It’s 4am and I’m awake in the Bothy – as I have been all night on account of the loudest mouse in the western world. It sounds like someone is preparing a meal on the table opposite. So decided to get up and write. Was thinking about yesterday and what to call the scramble thing that I enjoyed so much. Must have been a gorge really – where the tarns/little lochs released water through steep-sided gully down into a waterfall. Had to keep crossing the water from side to side when the rock walls got too steep. Canyoning then!? I’m in love with this rock. Found myself being quite skilled with my old climbing moves, even now with my pack on (most of the time!). Just like walking in to the Obergablehorn with friend Ian, quite a few years ago, had to throw pack off for some moves then haul it. I went EXTREMELY carefully (aka slowly). An accident out here is no simple matter to remedy…and alone…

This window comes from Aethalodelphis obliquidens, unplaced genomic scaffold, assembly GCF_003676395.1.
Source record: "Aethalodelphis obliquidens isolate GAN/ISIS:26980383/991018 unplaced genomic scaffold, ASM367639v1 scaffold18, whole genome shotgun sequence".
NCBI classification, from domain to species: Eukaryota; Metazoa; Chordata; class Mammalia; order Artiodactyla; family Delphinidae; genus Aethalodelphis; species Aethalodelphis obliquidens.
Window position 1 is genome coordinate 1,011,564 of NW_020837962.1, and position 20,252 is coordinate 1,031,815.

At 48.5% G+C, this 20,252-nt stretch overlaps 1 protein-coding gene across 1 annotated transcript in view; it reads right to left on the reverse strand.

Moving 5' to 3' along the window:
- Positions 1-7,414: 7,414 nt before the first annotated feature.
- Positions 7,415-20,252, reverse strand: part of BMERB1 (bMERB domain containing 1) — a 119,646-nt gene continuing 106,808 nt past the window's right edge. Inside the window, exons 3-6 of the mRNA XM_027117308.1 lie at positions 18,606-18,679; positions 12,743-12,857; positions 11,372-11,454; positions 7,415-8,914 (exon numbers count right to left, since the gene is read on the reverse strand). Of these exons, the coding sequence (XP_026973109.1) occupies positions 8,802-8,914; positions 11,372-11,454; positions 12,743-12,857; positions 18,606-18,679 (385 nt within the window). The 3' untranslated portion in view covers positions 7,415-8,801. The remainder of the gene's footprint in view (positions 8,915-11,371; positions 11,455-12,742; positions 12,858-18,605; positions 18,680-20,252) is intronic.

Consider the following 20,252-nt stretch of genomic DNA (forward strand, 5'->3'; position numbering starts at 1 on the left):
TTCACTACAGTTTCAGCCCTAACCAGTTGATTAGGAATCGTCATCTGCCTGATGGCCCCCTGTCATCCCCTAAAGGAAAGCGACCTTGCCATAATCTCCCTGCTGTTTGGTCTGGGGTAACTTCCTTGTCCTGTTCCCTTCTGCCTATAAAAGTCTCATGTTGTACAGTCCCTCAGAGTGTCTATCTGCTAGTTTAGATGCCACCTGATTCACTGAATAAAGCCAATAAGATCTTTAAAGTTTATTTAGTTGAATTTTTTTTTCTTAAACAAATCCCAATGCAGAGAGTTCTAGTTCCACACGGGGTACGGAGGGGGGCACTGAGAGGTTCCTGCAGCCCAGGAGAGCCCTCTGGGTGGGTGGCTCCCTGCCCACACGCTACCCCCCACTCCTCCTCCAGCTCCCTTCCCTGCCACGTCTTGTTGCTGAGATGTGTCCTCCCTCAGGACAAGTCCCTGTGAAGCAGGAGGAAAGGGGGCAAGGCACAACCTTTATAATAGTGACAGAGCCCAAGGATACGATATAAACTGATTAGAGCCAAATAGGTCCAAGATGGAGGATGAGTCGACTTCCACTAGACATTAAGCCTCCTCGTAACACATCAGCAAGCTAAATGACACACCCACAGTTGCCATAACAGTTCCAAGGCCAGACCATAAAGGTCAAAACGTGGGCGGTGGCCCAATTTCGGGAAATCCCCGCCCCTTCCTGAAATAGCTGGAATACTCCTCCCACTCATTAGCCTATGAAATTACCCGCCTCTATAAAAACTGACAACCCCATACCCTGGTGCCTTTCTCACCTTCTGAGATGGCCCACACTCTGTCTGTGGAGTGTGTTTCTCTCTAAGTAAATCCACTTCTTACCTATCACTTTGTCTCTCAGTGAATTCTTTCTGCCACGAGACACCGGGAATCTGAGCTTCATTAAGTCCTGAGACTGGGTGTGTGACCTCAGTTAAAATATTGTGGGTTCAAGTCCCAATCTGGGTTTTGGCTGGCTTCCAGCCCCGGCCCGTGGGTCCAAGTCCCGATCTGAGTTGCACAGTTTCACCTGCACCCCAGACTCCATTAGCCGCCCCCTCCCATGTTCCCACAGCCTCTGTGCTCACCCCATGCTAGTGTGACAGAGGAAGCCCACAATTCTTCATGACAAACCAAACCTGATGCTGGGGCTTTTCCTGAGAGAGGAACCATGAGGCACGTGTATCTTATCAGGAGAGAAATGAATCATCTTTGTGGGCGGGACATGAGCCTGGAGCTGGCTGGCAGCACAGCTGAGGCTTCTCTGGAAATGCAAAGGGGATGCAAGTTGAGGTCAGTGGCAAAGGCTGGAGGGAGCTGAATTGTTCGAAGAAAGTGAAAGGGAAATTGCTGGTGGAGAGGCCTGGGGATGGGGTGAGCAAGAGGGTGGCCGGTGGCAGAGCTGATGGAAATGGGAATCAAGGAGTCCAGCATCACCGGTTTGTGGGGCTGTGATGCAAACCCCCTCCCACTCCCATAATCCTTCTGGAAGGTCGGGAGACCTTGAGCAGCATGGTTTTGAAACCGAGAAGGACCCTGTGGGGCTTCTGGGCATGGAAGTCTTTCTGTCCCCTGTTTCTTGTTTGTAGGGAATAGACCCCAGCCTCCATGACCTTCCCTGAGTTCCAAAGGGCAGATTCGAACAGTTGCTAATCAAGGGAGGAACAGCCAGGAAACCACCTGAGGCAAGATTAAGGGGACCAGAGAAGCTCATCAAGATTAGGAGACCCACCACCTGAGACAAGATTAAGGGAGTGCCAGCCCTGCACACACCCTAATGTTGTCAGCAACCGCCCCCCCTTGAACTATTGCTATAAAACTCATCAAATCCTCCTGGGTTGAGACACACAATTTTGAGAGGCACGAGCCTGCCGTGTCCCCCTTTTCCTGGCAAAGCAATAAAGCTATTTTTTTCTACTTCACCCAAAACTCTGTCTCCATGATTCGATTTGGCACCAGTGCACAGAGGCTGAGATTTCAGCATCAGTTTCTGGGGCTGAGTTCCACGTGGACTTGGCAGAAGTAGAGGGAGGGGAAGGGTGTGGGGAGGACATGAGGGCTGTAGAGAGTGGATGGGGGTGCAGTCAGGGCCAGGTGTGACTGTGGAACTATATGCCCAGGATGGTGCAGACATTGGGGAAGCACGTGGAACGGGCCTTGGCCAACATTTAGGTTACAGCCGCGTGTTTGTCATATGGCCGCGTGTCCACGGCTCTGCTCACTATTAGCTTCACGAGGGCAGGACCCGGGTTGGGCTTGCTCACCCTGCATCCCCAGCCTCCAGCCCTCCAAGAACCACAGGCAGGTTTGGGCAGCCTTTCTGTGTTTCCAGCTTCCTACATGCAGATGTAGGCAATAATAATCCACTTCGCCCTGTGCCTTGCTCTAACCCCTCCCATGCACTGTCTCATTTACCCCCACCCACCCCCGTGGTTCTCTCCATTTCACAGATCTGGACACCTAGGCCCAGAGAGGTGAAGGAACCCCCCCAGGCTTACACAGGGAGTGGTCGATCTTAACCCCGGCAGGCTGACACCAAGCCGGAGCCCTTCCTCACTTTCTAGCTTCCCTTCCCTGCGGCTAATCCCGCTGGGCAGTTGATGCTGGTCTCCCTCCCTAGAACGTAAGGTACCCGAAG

In fact on my way towards Strathan from Glenfinnan I heard about one of a pair resting in a tent who was injured and was going to have to try and get himself back over the pass I’d just come down. Bloody nightmare. Sobering. I don’t think I could do this terrain carrying an injury – on top of arthritis that is.

Looking forward to today, except a bit concerned about getting the tide right.

Thinking that in Inverie I might make for campsite rather than B&B – even if it IS full of kids playing football as man sunbathing had found. Oh for a pod or cabin! – esp. since I could then leave stuff to meander about. Probably going to be tired after no sleep tonight. Good job I stayed away from bothies etc till now.

Had my first poo in weeks this am. Looked like deer scat.

Just packed ready to go and watching tide. Feels strange to me not to have been meticulous about packing. Noticed that I left a striker outside last night while cooking my soup – getting TOO RELAXED!